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Why do franchises fail?

Arrow, down, failure, fall, decline, dropBooks have been written about the advantages and disadvantages of franchising. The government has even chimed in with its view. As always with these things, there is no definitive right or wrong answer.

One of the great attractions of a franchising system is the promise of a ‘proven system’, making the decision to invest less risky. Yet all businesses run the risk of failure and franchise businesses fail too. Some sources suggest the failure rate is the same or at least very similar. Of course there are widely divergent claims, but as noted here, these claims are often spurious. The claimed “95 per cent of franchises succeed” even goes by the capitalised moniker of ‘The Stat’.

Despite some legitimate doubts about these claims, I would classify myself as a proponent of the format. The market has spoken – given the size of the industry, one would have to accept that there are probably more advantages than disadvantages.

But there is one fundamental issue that is never addressed, which in my view is crucial to the success of a franchise system. While one can argue that the franchisee and the franchisor can share the blame in many instances (and they do) I want to focus on one aspect that is controlled by the franchisor.

The franchisor and the franchisee are not in the same business.

The franchisor is in the business of selling businesses and the franchisee is in the business of whatever the franchise system is (fast food, auto repairs, gardening etc.)

In essence, this means that the direct objectives of the two stakeholders are different. The metrics of success or failure are different. The strategies for growth are different, the daily issues faced are different, the cash flows are different, and the capital requirements are different. Franchisors are in a B2B business in the franchisees are usually in a B2C business – and even when they are in a B2B environment (like an accounting franchise) the market is still very different.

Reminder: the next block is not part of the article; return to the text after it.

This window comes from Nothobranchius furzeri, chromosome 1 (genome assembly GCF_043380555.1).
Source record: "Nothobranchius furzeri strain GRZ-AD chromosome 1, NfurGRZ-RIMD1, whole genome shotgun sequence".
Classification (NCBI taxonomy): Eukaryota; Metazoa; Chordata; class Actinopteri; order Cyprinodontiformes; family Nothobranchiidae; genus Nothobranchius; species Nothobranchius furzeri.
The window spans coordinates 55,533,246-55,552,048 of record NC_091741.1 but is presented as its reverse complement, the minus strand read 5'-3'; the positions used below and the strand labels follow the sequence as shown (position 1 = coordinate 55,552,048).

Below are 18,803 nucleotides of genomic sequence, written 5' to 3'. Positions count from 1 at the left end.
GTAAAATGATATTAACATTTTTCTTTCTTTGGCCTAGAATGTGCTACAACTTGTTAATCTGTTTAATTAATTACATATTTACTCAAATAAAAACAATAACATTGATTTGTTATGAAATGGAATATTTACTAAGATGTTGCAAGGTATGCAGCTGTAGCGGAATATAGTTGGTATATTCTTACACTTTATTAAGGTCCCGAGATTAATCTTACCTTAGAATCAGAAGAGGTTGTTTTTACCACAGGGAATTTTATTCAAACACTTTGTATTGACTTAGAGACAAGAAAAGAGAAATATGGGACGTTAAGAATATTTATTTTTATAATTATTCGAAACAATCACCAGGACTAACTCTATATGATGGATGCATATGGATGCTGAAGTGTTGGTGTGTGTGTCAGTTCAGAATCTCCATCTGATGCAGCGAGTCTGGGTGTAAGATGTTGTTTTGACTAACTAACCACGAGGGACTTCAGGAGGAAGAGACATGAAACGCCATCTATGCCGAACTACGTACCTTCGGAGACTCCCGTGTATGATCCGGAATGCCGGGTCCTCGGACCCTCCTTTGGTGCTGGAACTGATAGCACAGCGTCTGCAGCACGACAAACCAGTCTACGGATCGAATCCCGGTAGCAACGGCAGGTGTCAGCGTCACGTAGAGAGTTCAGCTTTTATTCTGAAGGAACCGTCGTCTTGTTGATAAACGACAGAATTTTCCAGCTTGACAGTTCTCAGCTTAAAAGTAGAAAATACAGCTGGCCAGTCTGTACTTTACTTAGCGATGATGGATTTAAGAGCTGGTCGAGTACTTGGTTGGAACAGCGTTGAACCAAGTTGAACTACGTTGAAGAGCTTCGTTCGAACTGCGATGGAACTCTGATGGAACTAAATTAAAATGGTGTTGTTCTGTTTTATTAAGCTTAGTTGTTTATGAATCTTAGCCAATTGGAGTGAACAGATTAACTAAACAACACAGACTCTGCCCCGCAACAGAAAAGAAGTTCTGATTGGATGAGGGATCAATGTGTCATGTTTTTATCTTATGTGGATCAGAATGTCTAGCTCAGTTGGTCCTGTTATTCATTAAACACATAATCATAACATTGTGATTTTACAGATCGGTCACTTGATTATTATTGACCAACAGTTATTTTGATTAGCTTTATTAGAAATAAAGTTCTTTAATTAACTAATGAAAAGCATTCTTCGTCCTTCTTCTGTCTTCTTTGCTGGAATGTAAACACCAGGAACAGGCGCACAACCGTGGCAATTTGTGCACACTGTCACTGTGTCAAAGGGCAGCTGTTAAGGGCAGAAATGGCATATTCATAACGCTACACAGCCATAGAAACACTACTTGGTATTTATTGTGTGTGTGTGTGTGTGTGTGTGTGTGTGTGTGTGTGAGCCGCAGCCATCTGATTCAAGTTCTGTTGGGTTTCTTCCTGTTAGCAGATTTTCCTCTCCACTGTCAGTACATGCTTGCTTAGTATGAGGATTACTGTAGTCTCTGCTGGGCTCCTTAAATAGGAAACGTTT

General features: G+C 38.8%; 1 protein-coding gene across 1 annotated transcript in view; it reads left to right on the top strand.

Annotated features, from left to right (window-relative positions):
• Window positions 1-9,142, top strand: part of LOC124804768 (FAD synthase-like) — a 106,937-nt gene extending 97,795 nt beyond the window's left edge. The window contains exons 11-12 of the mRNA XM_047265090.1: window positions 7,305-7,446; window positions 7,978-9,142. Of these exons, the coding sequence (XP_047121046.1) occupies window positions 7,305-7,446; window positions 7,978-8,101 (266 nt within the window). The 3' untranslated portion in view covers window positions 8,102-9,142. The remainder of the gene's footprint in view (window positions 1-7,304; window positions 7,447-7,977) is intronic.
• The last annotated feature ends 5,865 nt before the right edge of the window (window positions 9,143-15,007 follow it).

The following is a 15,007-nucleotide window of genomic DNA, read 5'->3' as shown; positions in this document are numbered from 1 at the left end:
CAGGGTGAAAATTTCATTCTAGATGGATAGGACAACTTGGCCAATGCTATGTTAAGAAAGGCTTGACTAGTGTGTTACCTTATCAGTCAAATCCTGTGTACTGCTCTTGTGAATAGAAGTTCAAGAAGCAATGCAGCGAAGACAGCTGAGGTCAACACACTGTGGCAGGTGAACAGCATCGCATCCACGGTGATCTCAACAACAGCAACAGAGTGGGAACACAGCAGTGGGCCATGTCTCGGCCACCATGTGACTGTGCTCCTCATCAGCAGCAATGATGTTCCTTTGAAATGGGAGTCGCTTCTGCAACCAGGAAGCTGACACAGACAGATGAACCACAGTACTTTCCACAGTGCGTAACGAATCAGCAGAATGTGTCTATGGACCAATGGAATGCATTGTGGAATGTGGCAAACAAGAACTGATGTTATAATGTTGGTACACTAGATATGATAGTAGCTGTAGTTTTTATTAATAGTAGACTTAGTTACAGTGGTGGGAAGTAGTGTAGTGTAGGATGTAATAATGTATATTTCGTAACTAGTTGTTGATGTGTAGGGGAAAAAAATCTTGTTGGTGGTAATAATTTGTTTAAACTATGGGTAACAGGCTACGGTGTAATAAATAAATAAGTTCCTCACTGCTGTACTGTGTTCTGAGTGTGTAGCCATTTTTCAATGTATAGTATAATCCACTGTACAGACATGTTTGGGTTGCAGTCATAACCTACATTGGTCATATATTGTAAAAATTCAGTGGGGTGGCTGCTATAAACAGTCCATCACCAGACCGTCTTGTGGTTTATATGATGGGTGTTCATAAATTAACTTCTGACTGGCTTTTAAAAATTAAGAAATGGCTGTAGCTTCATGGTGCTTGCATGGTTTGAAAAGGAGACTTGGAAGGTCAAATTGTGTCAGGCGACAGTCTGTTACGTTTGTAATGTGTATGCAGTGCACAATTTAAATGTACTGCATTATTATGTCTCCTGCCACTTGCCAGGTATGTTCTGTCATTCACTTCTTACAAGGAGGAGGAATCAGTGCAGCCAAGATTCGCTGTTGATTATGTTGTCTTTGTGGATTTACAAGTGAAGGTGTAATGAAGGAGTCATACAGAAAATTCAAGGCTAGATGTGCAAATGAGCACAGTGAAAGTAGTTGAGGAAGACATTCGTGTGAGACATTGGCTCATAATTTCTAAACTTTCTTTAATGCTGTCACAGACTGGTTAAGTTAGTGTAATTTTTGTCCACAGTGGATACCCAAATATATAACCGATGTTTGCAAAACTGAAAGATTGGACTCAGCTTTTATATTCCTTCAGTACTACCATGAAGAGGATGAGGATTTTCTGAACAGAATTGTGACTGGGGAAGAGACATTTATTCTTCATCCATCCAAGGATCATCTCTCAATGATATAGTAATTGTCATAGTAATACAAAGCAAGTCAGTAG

These differences do not necessarily mean there is or should be conflict. The franchisor has a vested interest in maintaining a healthy franchise system, because it makes it easier to sell franchises. But when there is a fall out in the relationship, I have discovered that the underlying cause usually relates to the fact that the franchisor has lost sight of the inherent risks of the divided interests, usually focusing on their business at the expense of the franchise system. A franchisor may focus so much on expanding the network (driving their own revenue growth) that it neglects maintaining the system effectively.

That is, the B2B interests of the franchisor are the primary consideration and the B2C nature of the franchise system becomes the secondary concern of the franchisor. I am not suggesting all franchisors are guilty of this, but in systems which are characterised by mass closures, franchisee revolt, and court cases; this is often the case.

Sometimes franchisees are accused of being uncooperative, or not being proactive or of not following the system. All of these claims seemingly point to the franchisee being the guilty party, but in fact I would argue that it is the franchisee recruitment that is to blame.

It again points to the malaise identified above. The franchisor lowers standards and allows people into the system who were clearly not suitable (often against their better judgement) because they are chasing market growth.

The worst types of franchisees are:

(a) People who think franchising is easy (guaranteed) money are usually the ones who are passive or reactive and whinges constantly about what the franchisor is not doing for them. Instead of understanding that they have a bought ‘a way of doing business’ and that they still have to actually do the business, they expect the franchisor to deliver everything on a plate.

(b) People who are too entrepreneurial to work within the system. These folks will work the system, but they will also break the system. They want to change the menu and change the processes or whatever. They always argue that their location, store, or customers are different and they deserve special consideration and exemption.

There is a fundamental shift that occurs when you move from being the operator of successful B2C business yourself to being a franchisor. The skills and knowledge you have in running your business pre-franchising become less relevant in some ways and you need to acquire new skills and adopt the right mindset.

It is sad when any business fails. It is particularly disappointing when a well thought out business system fails. But much of this can be influenced and controlled by the franchisor, and it is not very productive to blame the franchisee.

Have fun


GANADOR: Changing organisations from the inside out to focus on the customer.

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